St. John of the Cross writes, in his prologue to The Ascent of Mount Carmel:
“A deeper enlightenment and wider experience than mine is necessary to explain the dark night through which a soul journeys toward that divine light of perfect union with God that is achieved, insofar as possible in this life, through love. The darknesses and trials, spiritual and temporal, that fortunate souls ordinarily undergo on their way to the high state of perfection are so numerous and profound that human science cannot understand them adequately. Nor does experience of them equip one to explain them. Only those who suffer them will know what this experience is like, but they won't be able to describe it.”
You can’t go forward by “knowing” in the usual way, but only by experiencing. At some time in your life, I hope you are so ambushed by God, that God catches you by surprise. If you try to go by what you already know—John of the Cross makes it clear—you will pull God back into your pre-existent categories, and you won’t get very far. That is why most people stay with their childish faith.
When God leads you into a dark night, it is to deepen and mature your faith—which, by its very definition, “is the substance of things hoped for, the evidence of things not seen.” (Hebrews 11:1) The gift of darkness draws you to know God’s presence beyond what thought, imagination, or sensory feeling can comprehend. During the dark night the tried-and-true rituals and creeds of religion no longer satisfy or bring assurances of God’s love. (So you might get bored with church services for very good reasons too, but that is not the same as mere spiritual laziness or a lack of faith.)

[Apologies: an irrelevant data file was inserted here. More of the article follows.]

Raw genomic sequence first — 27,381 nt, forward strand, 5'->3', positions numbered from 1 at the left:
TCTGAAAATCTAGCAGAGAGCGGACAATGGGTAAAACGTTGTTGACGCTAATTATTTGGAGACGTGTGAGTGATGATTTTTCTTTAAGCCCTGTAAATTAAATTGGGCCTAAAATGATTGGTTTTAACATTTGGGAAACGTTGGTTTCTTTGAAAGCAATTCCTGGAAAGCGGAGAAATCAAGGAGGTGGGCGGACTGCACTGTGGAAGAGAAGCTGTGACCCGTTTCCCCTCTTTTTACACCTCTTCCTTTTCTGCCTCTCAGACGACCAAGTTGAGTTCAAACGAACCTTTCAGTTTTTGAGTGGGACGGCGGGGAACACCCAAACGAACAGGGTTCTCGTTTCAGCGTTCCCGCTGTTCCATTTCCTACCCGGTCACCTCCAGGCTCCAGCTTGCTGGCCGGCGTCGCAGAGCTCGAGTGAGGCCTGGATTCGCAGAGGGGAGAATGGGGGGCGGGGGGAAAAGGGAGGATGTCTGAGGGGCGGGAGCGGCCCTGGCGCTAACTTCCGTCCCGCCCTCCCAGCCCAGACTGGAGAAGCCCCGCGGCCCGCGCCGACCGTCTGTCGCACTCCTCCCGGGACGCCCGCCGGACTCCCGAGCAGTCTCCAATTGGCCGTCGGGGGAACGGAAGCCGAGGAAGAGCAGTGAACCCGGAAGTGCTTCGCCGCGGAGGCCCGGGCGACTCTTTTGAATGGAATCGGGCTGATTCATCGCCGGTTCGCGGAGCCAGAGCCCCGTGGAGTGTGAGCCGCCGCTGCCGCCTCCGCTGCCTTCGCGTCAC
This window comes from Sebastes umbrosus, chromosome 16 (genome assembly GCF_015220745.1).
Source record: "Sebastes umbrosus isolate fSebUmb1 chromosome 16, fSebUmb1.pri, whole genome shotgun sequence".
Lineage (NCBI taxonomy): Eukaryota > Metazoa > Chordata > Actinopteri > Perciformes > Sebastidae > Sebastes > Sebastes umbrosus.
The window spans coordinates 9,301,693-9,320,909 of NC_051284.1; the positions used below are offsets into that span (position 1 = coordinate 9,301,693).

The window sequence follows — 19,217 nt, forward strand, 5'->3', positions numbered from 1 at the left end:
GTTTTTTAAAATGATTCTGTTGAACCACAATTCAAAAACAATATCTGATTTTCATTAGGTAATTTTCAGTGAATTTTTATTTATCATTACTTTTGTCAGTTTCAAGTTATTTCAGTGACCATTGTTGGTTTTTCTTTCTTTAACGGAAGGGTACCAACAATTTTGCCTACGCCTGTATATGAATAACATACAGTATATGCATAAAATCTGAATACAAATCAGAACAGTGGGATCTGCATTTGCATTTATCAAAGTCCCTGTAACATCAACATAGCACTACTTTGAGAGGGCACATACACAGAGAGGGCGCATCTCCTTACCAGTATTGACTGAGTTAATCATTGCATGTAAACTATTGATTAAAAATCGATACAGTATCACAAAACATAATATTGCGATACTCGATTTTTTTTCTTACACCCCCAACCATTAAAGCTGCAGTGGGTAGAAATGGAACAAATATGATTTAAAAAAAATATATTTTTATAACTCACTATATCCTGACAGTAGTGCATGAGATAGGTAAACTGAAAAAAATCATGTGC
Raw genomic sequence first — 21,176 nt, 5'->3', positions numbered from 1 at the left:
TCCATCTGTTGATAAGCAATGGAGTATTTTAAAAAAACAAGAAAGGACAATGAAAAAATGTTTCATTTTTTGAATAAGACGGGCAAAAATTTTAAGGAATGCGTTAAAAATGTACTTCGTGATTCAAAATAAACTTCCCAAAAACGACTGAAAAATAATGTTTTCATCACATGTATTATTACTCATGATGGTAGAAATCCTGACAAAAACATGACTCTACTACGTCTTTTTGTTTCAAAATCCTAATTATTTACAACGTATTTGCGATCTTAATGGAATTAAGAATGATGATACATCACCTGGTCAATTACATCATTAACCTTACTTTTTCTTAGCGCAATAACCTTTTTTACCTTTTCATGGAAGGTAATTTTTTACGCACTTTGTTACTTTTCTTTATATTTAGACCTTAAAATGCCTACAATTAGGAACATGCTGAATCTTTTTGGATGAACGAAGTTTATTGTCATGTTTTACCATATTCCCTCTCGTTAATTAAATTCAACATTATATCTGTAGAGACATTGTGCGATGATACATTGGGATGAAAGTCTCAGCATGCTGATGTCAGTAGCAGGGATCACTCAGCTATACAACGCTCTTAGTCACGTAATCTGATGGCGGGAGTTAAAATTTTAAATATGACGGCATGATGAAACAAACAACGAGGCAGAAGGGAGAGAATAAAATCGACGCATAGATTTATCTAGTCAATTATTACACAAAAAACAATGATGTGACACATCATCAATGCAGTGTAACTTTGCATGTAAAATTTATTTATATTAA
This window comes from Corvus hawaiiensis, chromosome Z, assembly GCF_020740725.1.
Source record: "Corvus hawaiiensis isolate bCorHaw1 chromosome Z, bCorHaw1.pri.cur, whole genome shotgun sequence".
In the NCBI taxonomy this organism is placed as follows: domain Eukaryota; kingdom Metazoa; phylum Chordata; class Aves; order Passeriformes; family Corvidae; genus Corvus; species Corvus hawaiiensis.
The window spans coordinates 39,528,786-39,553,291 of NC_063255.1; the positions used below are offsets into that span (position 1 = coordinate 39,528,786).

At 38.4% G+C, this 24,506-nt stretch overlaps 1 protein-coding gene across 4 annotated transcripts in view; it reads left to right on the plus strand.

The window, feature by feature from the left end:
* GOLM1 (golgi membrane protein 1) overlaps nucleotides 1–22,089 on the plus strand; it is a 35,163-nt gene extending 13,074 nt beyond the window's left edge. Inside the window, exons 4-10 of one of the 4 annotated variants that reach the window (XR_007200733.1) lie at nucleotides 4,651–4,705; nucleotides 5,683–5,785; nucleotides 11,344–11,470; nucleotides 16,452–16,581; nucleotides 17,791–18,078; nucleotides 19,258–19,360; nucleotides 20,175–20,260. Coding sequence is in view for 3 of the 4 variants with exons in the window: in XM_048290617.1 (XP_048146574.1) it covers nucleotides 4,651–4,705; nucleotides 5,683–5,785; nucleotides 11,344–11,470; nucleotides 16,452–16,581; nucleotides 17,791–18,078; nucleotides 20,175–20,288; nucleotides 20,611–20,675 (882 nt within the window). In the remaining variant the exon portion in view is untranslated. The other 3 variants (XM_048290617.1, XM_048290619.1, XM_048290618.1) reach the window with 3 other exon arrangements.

God is calling you into deeper and closer intimacy, beyond anything you could achieve with your most sincere attempts, closer than you could even dream. But you must learn to proceed without any guarantees from your feelings or your intellect. That’s the only real way to grow in faith and divine love.
Intimacy: The Divine Ambush, disc 2
(CD, MP3 download)
Gateway to Silence:
�Oh, night that joined Beloved with lover.� � John of the Cross